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Time for D.C. to reverse course on interest rates
Guest columnist

Chris Clark

Columnist

It’s no surprise to anyone who has filled up their tank, been to the grocery store, or applied for a loan that sky-high inflation and increasing interest rates are placing an undue financial burden on citizens across the country and constraints on business investments.

Here in Georgia, Governor Brian Kemp suspended the gas tax for months and put money back in the pockets of hardworking taxpayers among other fiscal decisions that have helped ease the burden on Peach State families. However, at the end of the day, inflation and interest rates are D.C. problems that place an artificial cap on an otherwise healthy economy.

In addition to facing the challenges of inflation, young Georgians are finding it nearly impossible to afford their critical first homes because of increasing mortgage rates. Nationally, home purchases are down by over 14% since October of last year, and monthly payments on housing units have sky-rocketed by 53% from Q1 of 2022 to Q1 of 2023 alone. Interest rates between 6% and 7% coupled with the drastic decrease in new builds have forced many empty nesters to stay in homes they don’t need further limiting the available housing stock for first-time home buyers and making it even harder for them to afford their first home.

The Georgia Chamber has supported legislation at the state level to increase the availability of housing and decrease barriers for homebuilders, but further action to reduce interest rates and housing costs is needed at the federal level. Housing affordability isn’t the only problem.

Georgia has the second-highest loan rates for both new and used vehicles in the country at 7.91% and 12.15% respectively. Transportation is a key reason many people aren’t working today, and these rates are making the problem worse! While these issues are impacting Georgia’s families in a very real way, small businesses throughout the state are also struggling under the current economic conditions. In a recent survey, only 29% of small business owners said that their companies could afford to take out a loan with small business loan rates sitting between 7% and 9%. Many of these Main Street businesses already operate week to week, so it’s easy to see how even a small uptick in interest rates could ripple through their profit margins. In the same survey, 85% of respondents noted that if access to capital continues to tighten it will dramatically impact their growth by forcing them to halt expansion plans, implement hiring freezes, lay off workers, or close their doors altogether. These businesses are the heartbeat of our communities and deserve better!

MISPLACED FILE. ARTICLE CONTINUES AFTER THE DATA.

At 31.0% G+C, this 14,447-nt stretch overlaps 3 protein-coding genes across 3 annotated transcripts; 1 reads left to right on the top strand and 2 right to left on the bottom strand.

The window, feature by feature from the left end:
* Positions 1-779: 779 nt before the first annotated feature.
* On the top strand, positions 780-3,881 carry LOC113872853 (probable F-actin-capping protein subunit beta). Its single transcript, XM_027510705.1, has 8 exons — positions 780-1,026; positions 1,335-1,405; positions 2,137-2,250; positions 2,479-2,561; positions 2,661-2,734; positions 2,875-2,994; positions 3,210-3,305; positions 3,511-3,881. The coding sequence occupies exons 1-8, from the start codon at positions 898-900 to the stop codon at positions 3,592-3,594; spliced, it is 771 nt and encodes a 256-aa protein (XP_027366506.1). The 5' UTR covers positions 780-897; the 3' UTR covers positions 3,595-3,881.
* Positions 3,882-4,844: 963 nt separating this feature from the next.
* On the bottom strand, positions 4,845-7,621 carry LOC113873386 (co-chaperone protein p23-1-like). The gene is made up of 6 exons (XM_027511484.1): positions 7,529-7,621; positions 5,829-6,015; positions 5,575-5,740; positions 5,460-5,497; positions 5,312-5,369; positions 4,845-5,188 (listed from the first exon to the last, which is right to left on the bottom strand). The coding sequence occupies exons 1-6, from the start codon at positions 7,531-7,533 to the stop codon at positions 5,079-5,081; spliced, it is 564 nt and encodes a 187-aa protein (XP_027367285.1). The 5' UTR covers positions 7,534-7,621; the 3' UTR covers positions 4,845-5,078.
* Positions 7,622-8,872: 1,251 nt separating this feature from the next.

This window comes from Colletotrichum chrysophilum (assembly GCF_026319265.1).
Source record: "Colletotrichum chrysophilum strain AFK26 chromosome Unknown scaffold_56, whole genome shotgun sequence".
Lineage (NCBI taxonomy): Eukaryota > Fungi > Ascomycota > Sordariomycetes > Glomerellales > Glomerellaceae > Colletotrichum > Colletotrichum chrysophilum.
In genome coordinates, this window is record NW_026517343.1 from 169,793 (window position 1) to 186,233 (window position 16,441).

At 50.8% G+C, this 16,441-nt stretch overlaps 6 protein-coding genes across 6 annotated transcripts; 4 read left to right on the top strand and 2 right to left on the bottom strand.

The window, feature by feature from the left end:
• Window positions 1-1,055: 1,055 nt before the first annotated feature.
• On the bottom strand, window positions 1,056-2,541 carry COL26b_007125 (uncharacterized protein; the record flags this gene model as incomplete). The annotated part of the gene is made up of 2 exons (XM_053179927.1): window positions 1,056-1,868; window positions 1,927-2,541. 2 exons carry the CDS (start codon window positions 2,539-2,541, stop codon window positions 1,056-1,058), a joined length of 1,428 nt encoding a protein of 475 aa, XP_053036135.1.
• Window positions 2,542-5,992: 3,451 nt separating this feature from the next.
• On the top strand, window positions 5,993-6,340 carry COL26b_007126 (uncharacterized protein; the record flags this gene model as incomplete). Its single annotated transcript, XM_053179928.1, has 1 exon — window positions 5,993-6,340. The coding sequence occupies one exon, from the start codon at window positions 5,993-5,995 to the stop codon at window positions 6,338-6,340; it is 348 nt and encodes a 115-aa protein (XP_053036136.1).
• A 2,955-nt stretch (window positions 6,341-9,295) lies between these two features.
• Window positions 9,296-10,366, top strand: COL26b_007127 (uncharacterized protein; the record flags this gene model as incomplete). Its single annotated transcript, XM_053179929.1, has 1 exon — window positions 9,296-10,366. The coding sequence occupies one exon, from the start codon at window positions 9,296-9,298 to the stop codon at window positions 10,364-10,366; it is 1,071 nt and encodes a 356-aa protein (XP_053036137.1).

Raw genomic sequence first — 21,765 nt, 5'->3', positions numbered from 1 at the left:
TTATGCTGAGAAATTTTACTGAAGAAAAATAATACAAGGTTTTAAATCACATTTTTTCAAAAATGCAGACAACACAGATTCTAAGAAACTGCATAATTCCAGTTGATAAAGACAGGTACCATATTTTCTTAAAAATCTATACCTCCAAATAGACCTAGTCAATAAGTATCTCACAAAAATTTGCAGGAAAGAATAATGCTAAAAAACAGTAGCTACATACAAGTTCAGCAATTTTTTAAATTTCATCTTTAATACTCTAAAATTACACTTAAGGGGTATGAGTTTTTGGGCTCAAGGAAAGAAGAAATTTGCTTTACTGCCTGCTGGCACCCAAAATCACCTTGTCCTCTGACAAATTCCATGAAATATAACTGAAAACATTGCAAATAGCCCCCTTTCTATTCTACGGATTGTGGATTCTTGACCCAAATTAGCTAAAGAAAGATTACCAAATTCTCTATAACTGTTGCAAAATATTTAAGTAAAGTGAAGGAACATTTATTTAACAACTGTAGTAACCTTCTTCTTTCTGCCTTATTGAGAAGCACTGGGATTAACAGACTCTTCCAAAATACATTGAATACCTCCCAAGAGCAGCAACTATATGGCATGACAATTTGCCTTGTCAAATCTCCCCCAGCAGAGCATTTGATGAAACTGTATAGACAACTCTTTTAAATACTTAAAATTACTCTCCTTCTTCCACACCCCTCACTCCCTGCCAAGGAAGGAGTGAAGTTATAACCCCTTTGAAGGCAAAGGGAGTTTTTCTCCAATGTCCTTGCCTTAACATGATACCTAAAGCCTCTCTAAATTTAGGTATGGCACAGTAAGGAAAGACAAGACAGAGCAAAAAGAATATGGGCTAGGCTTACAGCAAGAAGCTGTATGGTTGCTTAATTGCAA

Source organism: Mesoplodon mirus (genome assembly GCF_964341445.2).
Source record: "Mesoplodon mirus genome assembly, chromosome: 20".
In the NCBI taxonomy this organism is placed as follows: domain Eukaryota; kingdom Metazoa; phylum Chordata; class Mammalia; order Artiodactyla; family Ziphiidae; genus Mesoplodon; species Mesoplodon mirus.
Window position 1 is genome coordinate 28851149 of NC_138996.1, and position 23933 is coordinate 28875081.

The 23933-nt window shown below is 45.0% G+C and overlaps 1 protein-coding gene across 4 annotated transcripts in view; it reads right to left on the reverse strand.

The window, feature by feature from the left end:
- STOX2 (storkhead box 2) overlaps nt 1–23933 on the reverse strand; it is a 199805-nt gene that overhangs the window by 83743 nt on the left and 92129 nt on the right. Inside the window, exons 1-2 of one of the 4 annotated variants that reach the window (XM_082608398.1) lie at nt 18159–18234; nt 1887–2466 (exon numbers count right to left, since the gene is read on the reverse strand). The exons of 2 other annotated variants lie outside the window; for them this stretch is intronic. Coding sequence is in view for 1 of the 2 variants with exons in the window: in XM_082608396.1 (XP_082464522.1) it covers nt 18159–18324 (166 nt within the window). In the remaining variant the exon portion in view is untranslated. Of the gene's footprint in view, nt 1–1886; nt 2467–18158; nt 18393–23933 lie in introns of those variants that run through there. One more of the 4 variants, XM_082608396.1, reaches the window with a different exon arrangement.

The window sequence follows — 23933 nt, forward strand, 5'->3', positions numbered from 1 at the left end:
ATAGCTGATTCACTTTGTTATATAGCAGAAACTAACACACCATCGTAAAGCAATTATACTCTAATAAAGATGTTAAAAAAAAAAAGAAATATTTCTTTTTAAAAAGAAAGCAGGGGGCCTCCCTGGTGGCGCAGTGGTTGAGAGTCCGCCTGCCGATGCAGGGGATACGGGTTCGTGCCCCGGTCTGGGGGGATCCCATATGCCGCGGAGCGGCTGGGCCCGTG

Instead of decreasing barriers for small businesses to access loans, federal regulators chose to do the exact opposite.

In July 2023, the Basel III Endgame Rule was proposed which would require large banks and most regional banks to increase their capital holdings by 20%. This rule will significantly reduce access to capital for Georgia’s small businesses, households, and consumers by forcing banks to offer less financing or offer it at a much higher cost.

At the same time, Washington’s inaction on tax policy means many small businesses will be paying higher tax bills in 2025.

The Georgia Chamber, on behalf of the business community in every single county in the state, is taking a stand for small businesses, our employees, and communities by urging Washington lawmakers to address poorly conceived policy in the financial markets, and to pass much-needed tax break extensions. We also call on the Federal Reserve to take immediate action to reduce interest rates and remove the constraints hindering economic growth and prosperity. Homeownership matters. Small businesses matter. The auto industry and manufacturing matter. It’s time for Washington to act like it!

Chris Clark is the president and CEO of the Georgia Chamber of Commerce.

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